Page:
The cut flower industry is an expanding sector of the horticulture industry and those with experience are in demand! This course is ideal for home gardeners, landscapers, commercial flower growers or those who would like to work in flower farming.
The Certificate of Cut Flower Production is a professional development course that will teach you the fundamentals of growing cut flowers as a commercial enterprise.
In this flower farming course, you will learn which flowers are the best varieties to grow in your region; study how to determine soil, nutritional requirements and cultural requirements; and explore harvest and post-harvest management practices.
You’ll also discover how to develop a production plan for a cut flower crop, determine export market opportunities, and prepare a management plan including equipment tasks, marketing strategies, production costs and contingency plans.
Outcomes achieved by undertaking a flower farming course include:
- Learning about the scope and nature of the flower industry and the international flower market
- Exploring how to succeed in the trade and gaining insights into hydroponic culture
- Studying flower structure, the development of a flower and plant growth, roots, stems, flowers and leaves
- Gaining insights into the different types of flowers, bulbs and perennials
- Understanding flower crops – alstroemeria, antirrhinum, amaryllis, anigozanthus, aster carnation, chrysanthemum, dahlia, freesia, gerbera, cladiolus, iris, narcissus, orchids, rose, stock and more!
- Learning about soil names, its texture, composition and structure and colloids and peds
- Exploring the characteristics of clay, sand and loam soils and how to improve soil fertility and structure
- Studying soil life, the types of soil water and how to analyse soil and improve soil water retention
- Gaining insights into soil degradation and rehabilitation and soil’s nutrient elements
- Understanding fertilisers, composting methods, soil mixes and potting media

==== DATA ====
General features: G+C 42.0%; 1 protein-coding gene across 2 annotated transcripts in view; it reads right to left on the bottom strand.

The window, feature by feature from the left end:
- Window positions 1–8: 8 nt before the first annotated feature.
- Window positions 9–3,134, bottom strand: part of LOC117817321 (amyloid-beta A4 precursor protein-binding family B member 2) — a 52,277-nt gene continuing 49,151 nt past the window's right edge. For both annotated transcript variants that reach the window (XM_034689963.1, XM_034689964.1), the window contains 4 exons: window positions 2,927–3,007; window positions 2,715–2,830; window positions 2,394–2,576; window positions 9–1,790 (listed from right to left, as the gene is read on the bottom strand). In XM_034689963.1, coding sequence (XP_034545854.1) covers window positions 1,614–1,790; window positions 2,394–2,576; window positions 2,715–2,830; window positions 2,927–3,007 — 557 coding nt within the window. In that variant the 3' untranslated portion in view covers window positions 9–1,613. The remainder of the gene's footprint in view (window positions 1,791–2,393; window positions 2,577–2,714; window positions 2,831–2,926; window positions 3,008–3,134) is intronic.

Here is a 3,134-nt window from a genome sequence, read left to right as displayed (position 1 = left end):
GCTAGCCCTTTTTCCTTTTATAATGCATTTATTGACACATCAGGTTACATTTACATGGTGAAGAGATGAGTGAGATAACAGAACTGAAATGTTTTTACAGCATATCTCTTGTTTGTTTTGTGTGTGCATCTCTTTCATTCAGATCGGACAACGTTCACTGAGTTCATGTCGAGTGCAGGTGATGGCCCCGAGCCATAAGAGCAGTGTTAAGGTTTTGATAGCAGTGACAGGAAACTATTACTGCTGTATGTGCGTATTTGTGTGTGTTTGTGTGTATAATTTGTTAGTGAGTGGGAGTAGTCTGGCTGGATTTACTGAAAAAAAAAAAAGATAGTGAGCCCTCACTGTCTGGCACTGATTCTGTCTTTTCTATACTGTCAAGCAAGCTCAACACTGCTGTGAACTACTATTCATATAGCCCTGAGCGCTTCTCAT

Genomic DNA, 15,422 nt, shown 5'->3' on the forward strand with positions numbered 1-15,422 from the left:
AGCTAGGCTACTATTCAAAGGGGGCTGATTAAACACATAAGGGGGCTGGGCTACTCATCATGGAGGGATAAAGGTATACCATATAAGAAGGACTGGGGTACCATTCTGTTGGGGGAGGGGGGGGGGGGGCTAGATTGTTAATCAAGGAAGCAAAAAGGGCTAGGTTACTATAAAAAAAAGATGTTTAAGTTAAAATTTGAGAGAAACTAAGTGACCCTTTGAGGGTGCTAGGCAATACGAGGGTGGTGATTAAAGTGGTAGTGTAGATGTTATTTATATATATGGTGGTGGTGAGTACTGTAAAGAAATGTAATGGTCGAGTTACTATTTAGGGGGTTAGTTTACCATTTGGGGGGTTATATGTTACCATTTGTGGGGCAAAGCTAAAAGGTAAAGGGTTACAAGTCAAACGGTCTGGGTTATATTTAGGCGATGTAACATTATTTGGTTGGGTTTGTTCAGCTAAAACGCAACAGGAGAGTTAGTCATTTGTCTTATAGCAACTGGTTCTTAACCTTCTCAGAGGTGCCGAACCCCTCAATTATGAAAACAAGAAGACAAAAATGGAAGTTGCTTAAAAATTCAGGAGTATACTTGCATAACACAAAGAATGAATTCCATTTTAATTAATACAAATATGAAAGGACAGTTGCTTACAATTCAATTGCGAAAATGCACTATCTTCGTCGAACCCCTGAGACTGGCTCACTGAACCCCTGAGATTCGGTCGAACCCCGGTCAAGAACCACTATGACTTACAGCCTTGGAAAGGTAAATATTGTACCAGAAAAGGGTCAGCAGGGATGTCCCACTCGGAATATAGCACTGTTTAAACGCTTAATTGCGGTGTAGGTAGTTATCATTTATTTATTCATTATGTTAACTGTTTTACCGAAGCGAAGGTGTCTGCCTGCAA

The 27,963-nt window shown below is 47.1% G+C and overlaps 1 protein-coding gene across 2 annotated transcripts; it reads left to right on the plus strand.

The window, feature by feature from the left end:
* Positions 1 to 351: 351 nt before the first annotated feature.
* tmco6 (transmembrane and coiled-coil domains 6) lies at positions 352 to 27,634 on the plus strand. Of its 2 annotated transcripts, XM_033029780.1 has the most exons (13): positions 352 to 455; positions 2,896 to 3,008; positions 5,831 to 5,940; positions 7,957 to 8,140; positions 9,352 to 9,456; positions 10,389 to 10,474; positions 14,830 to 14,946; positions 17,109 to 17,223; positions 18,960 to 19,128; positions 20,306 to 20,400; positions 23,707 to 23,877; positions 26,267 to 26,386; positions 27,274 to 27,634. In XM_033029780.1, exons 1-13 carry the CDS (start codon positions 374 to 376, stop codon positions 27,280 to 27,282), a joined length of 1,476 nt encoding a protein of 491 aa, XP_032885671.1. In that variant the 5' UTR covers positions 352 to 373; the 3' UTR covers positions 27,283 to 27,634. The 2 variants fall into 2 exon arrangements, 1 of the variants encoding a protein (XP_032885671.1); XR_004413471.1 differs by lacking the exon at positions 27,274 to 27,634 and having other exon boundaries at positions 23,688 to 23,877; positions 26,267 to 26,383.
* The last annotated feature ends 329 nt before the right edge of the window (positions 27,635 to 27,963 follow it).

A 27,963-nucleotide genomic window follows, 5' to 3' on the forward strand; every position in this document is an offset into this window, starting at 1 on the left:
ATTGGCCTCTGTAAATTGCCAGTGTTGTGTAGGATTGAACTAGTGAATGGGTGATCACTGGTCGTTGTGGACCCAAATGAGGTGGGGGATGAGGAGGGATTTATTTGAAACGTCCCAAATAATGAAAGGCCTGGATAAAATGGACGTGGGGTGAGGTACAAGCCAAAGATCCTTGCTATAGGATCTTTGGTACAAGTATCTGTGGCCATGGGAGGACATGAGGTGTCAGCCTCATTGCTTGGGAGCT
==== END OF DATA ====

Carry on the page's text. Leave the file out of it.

- Learning about cultural practices including site selection, cultivation techniques and different crops
- Exploring planting procedures including staking, planting, mulching, pruning and managing pests and weather
- Studying water management and different types of irrigation systems
- Gaining insights into the types of weeds, weed control and the classification of weedicides
- Understanding flower initiation and development
- Learning how to manage flower longevity and control flowering
- Exploring the types of flower response to temperature
- Studying seed sources
- Gaining insights into hydroponics for controlled growth
- Understanding pest and disease control
- Learning about integrated pest management and chemical and non-chemical methods of pest control
- Exploring anthracnose, blight, canker, galls, leaf spot, rots, rust, smut, mould, mildew, virus, wilt and more!
- Studying caterpillars, leafhoppers, mealy bugs, millipedes, mites, nematodes, slugs, snails, whitefly and more!
- Gaining insights into viruses and environmental problems
- Understanding Australian natives and related plants
- Learning about Proteaceae plants and their culture and propagation
- Exploring Anigozanthus
- Studying other Australian cut flowers
- Gaining insights into greenhouse culture including their components and systems
- Understanding the different types of greenhouses and how to site them
- Learning how to sell successfully
How Are Plants Named?
With hundreds of thousands of flowering plants in the world, naming them could be considered a daunting process. But thanks to science, flower names are taken from the Latin language, and this formula ensures everyone is talking the same flower language (something you’ll soon discover if you take our flower farming course)!
All plant species have two names — a genus name (which is like a surname) and a species name (which is like a given name) — and both are always written in italics. The genus name always begins with a capital letter (for example, Hydrangea), and the species name with a lower-case letter (for example, macrophylla). The result is written Hydrangea macrophylla.
However, selected plant forms can also have a third name chosen for their particular attributes, known as a cultivar name (abbreviated “cv.”). Cultivars are essentially hybrids, which are propagated vegetatively by cutting, division, grafting, cloning or layering two different plants to produce cross-pollination. The seeds that result will give rise to a number of genetically different plants. The best are selected, and are then propagated to maintain their specific attributes — for example, Hydrangea macrophylla ‘Hamburg’.